Morning Brew: Humbertown condo plan rejected, polls support BIXI takeover, cops seek men over subway bike incident, food truck protest, and a historic Sunshine Girl
Etobicoke York Community Council has recommended the refusal of the controversial Humbertown development. After hours of deputations in a rented church, local councillors decided the latest plan to turn the 1950s shopping centre into a mid-rise, mixed use cluster wasn't to the resident's liking. The proposal will now go to city council for a final decision.
Bizarrely, mayor Rob Ford, an Etobicoke councillor, spent part of the meeting attaching magnets containing his phone number to cars in the lot.
Sounds like there's some support for a city takeover of Toronto's struggling BIXI program. A new poll conducted by Forum Research found more than half Torontonians support the idea of the city taking on the struggling enterprise and possibly integrating it with the TTC. Only a third liked the idea of a subsidy, however. Can BIXI survive under Ford?
A plan by the Exhibition Place board to sole-source a lease extension for Muzik nightclub is on ice, for now. The idea has the support of Ford ally and board chair Coun. Mark Grimes but it's not clear what the mayor, who has historically opposed similar contracts, will react. If it were to go ahead, Muzik would build three outdoor swimming pools in exchange for a 10-year lease extension to 2034. Currently, the project is on hold while repairs are made to the Horticulture Building.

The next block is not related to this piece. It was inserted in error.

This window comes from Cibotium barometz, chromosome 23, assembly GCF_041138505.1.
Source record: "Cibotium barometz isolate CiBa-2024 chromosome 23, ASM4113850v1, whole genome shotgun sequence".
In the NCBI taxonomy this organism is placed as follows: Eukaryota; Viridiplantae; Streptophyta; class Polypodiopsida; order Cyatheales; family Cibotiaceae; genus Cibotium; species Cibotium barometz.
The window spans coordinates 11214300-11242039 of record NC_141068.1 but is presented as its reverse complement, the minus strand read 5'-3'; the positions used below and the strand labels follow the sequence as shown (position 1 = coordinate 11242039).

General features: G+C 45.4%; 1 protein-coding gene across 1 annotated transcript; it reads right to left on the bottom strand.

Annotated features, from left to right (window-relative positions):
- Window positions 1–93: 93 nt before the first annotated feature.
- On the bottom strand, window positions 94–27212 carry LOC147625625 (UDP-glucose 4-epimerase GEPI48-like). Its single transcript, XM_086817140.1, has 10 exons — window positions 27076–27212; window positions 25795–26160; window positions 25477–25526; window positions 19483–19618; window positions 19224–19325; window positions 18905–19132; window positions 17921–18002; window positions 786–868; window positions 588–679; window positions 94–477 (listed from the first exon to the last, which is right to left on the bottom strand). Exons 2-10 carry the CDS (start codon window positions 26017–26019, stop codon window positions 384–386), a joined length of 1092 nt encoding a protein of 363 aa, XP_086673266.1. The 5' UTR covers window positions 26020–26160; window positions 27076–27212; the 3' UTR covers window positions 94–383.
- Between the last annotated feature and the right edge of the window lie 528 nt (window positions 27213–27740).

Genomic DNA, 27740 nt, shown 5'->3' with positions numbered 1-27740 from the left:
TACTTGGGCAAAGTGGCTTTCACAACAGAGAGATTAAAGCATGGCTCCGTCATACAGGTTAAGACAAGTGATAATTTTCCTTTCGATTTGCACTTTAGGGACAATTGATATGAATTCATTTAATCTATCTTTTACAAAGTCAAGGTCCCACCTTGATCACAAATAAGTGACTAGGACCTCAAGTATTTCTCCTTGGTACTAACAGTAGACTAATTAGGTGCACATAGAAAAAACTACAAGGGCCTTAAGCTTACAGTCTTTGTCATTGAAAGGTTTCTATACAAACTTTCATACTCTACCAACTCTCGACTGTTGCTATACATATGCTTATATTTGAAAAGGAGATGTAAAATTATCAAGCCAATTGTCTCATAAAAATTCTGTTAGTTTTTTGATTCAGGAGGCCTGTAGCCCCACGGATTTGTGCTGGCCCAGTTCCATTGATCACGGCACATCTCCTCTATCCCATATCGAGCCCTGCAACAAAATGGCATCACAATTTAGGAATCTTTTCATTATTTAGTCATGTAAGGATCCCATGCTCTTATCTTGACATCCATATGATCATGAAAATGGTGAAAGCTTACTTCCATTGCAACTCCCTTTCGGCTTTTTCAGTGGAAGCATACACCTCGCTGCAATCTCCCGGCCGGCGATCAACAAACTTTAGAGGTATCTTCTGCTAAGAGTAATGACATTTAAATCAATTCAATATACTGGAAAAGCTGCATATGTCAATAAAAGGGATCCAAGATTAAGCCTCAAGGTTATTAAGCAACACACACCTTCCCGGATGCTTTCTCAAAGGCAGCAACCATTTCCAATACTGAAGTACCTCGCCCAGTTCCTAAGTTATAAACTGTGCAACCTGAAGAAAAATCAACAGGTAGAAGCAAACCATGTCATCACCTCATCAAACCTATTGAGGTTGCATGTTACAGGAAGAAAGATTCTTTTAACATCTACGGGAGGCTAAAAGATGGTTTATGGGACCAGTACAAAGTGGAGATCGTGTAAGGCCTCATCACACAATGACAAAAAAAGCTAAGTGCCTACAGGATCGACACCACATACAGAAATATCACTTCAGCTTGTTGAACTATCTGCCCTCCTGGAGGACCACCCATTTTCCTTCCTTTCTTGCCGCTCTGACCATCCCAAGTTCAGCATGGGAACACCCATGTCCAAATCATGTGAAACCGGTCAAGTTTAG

Police are seeking three men filned throwing a bike under the wheels of a westbound subway train at Bathurst station earlier this month. The TTC says the incident risked derailing the train and causing serious injuries. The line was shut down as a result and passengers had to disembark the train.
The Toronto Sun is drawing praise for running its first ever transsexual Sunshine Girl, even though it didn't realize what it at was doing. Amelia Maltepe made the pages of the paper reserved for pinup girls on May 10. "They didn't ask me, I didn't tell," she told Xtra.
An "illegal" pop-up food cart will appear at city hall tomorrow in protest at a perceived lack of action on bylaws allowing mobile eats in a wider variety of locations in Toronto. Currently the city has strict rules about what type of food can be sold in mobile kitchens on its streets. A report is due back on changes to the rules in spring 2014.
Chris Bateman is a staff writer at blogTO. Follow him on Twitter at @chrisbateman.
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